Monday, August 26, 2013

On working in Food Service

As I've mentioned here before, I spent the last year and change working as a server at a small restaurant in my college town. I originally took this job thinking I would wind up having more time to blog, but that turned out not to be the case. In a given week I'd spend between 40-50 hours at the restaurant, mostly working double shifts. I'd show up at 10:30 am, have a break for about an hour and a half in the middle of the day, and then leave work anywhere between 9 and 10 pm. Between work and applying to graduate school, I had very little time and energy leftover to devote to my blog. However it all paid off because I'm starting graduate school and actually saved up some money to be able to go.

If I could do it again, I think I'd do everything the same way. Maybe I'd put my foot down a little harder about the number of hours I worked, but to be honest, I loved working in the restaurant. It had its ups and downs like any job, but at least it was never boring and I wasn't just sitting in front of a computer screen all day. I had fun, I met some great people, and learned so much about work and life. I also learned how little people understand the service industry. It may not have anything to do with science, but I wanted to write two lists. The first about what food service taught me, the second about what patrons should know about food service.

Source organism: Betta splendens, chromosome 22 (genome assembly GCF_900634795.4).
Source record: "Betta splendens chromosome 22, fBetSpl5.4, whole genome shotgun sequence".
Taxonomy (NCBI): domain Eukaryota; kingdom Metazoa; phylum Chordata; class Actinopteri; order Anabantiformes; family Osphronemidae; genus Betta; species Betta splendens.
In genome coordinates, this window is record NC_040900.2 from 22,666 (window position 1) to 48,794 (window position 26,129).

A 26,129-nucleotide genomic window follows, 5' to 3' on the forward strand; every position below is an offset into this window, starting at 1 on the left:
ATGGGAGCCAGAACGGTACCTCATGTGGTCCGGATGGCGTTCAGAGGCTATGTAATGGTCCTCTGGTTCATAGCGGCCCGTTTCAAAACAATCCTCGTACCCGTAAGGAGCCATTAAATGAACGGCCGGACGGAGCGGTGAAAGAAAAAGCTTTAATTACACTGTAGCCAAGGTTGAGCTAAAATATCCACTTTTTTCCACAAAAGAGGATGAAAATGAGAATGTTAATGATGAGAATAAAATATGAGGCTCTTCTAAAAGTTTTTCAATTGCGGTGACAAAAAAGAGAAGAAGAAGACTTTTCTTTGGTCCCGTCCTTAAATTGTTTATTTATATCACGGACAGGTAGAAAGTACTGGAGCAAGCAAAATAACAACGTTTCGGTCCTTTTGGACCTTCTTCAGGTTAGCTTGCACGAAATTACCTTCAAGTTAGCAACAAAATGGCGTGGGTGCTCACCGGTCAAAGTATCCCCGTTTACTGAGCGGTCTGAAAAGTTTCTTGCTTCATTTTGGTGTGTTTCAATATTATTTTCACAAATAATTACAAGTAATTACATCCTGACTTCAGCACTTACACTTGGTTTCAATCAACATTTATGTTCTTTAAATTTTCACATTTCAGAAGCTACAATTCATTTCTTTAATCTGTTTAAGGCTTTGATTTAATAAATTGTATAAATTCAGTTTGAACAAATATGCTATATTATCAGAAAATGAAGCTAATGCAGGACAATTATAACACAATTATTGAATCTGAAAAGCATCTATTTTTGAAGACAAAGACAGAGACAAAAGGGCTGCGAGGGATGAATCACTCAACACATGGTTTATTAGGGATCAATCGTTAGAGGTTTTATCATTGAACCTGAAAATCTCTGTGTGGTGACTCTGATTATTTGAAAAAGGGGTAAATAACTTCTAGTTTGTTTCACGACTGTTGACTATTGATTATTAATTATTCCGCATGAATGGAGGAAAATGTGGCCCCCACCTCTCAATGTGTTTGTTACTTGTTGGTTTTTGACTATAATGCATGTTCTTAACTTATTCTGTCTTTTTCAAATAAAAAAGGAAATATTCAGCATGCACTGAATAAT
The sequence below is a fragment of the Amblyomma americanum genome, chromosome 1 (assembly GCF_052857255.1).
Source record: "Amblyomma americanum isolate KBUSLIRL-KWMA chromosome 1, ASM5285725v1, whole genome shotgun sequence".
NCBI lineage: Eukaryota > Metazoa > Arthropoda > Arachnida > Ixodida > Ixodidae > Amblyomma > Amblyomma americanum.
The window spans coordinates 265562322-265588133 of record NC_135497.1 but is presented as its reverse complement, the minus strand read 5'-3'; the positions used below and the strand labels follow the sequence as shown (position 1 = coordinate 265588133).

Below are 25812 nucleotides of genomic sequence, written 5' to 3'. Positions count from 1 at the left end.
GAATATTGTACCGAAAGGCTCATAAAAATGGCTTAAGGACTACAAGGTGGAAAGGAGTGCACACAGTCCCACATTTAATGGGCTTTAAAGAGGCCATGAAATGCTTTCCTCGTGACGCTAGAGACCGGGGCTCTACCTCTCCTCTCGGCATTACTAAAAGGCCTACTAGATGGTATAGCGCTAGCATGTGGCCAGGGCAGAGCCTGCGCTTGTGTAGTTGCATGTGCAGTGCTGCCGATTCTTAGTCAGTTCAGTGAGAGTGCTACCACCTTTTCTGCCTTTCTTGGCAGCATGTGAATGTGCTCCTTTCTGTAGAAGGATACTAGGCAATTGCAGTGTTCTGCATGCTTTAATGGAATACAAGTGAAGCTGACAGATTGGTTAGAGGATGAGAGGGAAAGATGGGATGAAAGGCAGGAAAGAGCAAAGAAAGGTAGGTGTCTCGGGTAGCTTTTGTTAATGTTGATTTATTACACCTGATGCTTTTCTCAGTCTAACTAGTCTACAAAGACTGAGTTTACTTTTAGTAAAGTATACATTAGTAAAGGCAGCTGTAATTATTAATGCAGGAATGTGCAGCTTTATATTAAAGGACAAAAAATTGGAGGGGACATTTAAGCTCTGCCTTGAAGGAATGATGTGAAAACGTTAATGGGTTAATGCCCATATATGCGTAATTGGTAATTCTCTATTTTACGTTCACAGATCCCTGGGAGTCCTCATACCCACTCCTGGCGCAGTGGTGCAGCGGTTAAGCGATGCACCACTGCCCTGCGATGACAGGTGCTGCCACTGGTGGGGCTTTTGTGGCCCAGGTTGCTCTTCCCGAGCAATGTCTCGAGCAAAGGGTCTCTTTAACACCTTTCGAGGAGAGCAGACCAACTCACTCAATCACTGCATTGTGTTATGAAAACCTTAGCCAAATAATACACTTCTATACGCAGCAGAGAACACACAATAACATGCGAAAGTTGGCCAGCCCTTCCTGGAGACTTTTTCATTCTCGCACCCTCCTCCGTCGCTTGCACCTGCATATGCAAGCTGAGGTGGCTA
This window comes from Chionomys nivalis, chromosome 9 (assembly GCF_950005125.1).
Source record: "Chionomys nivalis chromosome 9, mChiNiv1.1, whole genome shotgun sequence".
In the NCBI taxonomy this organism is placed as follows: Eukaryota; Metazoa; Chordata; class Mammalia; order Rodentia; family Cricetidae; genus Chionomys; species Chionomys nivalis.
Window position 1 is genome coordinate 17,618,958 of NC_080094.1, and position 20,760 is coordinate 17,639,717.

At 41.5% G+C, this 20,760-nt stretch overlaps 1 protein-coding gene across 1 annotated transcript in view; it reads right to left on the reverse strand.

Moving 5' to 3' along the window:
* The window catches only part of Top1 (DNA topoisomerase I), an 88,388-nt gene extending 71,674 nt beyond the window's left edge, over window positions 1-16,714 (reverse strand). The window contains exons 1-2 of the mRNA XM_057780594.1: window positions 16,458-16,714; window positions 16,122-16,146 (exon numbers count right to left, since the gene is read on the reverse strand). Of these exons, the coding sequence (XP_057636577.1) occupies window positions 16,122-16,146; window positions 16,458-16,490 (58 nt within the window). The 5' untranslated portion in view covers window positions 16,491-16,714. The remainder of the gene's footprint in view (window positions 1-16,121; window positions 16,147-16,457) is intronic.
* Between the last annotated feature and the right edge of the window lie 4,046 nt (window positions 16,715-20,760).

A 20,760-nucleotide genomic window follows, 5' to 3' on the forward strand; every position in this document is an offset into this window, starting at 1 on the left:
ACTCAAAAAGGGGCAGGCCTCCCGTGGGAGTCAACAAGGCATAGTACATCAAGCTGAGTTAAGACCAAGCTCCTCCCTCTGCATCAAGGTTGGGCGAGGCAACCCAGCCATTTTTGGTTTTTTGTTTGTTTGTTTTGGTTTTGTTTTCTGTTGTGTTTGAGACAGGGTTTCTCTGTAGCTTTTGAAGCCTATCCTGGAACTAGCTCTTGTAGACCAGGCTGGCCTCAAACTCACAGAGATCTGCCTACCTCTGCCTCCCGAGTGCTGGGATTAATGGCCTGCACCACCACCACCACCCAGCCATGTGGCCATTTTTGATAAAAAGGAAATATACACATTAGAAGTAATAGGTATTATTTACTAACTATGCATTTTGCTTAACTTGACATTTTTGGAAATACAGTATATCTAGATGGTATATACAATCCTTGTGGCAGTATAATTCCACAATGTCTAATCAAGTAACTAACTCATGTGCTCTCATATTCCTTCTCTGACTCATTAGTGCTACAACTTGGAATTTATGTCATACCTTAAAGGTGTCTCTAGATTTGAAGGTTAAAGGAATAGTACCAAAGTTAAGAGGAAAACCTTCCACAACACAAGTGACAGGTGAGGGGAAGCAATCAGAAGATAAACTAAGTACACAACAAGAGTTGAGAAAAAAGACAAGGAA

What Food Service taught me:

  1. Patience. Someone is angry with the way their food turned out and wants to spend 10 minutes (i.e. forever in restaurant time) telling you everything that's wrong with it. A customer thinks he's ready to order but spends another five minutes hemming and hawing over the menu while you're trapped there. Just breathe, keep your cool, and wait and listen. The world will keep spinning.
  2. Multi-tasking. There's an ass in every chair and everyone needs something. Run table 1's food, on your way back grab table 5's check and ask how table 6 is doing. Run table 5's check and then stop by table 8 on the way back to take their order. Boom. Efficiency.